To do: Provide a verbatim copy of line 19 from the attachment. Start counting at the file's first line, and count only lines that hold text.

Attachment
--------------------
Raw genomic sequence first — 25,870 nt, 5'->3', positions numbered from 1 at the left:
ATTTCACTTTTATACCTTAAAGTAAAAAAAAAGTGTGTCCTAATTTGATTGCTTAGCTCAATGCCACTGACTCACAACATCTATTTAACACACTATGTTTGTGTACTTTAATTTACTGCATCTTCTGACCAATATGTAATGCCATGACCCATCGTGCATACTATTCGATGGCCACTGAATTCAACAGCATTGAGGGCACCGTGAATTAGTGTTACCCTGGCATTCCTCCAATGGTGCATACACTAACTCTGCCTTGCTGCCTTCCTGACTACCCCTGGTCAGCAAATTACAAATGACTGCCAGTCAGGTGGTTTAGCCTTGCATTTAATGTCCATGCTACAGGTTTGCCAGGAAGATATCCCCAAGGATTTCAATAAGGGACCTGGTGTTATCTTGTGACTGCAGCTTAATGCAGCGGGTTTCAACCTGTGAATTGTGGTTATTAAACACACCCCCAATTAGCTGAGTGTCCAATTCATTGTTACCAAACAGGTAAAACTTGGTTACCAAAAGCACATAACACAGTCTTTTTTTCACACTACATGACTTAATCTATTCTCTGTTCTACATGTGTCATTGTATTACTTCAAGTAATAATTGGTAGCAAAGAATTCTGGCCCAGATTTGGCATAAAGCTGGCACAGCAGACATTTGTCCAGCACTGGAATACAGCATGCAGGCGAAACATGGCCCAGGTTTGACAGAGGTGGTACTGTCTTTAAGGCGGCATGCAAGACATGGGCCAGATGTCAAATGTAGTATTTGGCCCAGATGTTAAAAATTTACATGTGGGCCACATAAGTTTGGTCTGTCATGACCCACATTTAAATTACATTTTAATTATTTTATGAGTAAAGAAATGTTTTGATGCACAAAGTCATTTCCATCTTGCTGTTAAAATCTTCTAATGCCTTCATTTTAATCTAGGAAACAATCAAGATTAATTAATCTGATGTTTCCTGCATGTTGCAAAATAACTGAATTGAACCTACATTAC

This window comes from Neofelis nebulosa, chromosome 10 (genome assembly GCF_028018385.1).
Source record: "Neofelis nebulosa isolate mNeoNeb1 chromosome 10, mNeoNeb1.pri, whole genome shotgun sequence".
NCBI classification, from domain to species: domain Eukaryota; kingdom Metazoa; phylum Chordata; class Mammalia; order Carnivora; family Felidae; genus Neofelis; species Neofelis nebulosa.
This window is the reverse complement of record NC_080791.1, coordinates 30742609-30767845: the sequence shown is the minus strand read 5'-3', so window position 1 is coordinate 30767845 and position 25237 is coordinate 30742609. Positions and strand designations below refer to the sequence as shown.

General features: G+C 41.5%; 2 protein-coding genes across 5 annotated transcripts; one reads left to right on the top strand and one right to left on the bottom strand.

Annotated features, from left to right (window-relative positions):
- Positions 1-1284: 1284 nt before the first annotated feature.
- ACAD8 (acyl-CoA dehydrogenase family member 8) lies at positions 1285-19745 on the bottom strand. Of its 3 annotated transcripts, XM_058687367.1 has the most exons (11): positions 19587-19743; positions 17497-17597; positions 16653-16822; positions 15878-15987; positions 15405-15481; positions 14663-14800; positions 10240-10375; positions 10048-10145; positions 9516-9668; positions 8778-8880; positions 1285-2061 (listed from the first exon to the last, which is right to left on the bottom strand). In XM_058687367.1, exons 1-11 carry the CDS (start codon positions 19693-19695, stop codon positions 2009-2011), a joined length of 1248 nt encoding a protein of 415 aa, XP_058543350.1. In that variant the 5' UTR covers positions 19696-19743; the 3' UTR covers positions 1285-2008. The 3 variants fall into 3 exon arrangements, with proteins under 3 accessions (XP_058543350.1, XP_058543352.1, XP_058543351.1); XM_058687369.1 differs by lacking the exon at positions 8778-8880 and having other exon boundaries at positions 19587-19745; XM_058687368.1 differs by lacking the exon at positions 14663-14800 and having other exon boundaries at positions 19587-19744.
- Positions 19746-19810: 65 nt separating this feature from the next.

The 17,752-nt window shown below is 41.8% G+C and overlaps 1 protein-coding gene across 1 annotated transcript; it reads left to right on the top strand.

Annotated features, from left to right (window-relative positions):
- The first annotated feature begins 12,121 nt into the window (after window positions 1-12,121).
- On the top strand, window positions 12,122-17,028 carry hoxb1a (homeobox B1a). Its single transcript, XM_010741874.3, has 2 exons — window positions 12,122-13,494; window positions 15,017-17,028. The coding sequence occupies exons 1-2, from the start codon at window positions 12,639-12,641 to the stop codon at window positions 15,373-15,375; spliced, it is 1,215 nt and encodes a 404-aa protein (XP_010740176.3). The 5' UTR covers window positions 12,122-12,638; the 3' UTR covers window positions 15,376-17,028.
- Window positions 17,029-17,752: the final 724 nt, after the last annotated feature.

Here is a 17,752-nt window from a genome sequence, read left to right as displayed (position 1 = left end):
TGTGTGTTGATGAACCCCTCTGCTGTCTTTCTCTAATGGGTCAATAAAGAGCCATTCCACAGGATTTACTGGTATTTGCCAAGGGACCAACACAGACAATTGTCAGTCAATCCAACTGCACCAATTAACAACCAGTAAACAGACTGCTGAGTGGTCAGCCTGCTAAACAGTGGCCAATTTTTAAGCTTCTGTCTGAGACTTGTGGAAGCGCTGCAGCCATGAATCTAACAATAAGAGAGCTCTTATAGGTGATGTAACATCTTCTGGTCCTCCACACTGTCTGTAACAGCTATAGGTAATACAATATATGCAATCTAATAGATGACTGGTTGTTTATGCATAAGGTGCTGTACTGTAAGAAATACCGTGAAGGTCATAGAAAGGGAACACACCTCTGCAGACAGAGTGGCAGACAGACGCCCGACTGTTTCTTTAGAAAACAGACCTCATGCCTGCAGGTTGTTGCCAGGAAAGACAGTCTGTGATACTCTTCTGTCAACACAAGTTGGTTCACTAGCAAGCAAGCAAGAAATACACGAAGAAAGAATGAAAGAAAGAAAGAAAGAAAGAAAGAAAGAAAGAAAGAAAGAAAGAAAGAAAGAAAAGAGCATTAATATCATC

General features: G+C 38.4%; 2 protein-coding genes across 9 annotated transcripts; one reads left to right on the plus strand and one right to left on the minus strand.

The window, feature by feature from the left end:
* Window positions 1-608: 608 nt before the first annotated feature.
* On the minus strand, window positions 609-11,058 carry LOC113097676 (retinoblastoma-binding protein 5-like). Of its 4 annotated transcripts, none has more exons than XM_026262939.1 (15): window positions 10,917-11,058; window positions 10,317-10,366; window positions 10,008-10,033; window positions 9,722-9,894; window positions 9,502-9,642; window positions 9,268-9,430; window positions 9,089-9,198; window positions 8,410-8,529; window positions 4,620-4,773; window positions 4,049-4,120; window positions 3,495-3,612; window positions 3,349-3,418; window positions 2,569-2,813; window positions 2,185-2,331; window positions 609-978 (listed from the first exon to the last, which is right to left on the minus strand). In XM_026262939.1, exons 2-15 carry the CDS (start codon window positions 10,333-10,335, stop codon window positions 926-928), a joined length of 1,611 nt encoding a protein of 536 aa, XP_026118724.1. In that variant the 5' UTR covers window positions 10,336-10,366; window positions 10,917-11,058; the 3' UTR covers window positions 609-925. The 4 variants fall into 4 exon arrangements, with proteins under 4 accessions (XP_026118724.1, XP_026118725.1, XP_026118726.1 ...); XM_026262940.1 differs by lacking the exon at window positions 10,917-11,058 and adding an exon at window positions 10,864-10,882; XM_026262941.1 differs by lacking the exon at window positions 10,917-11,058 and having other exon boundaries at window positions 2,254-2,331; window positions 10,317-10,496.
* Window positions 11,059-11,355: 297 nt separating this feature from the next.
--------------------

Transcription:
General features: G+C 38.4%; 2 protein-coding genes across 9 annotated transcripts; one reads left to right on the plus strand and one right to left on the minus strand.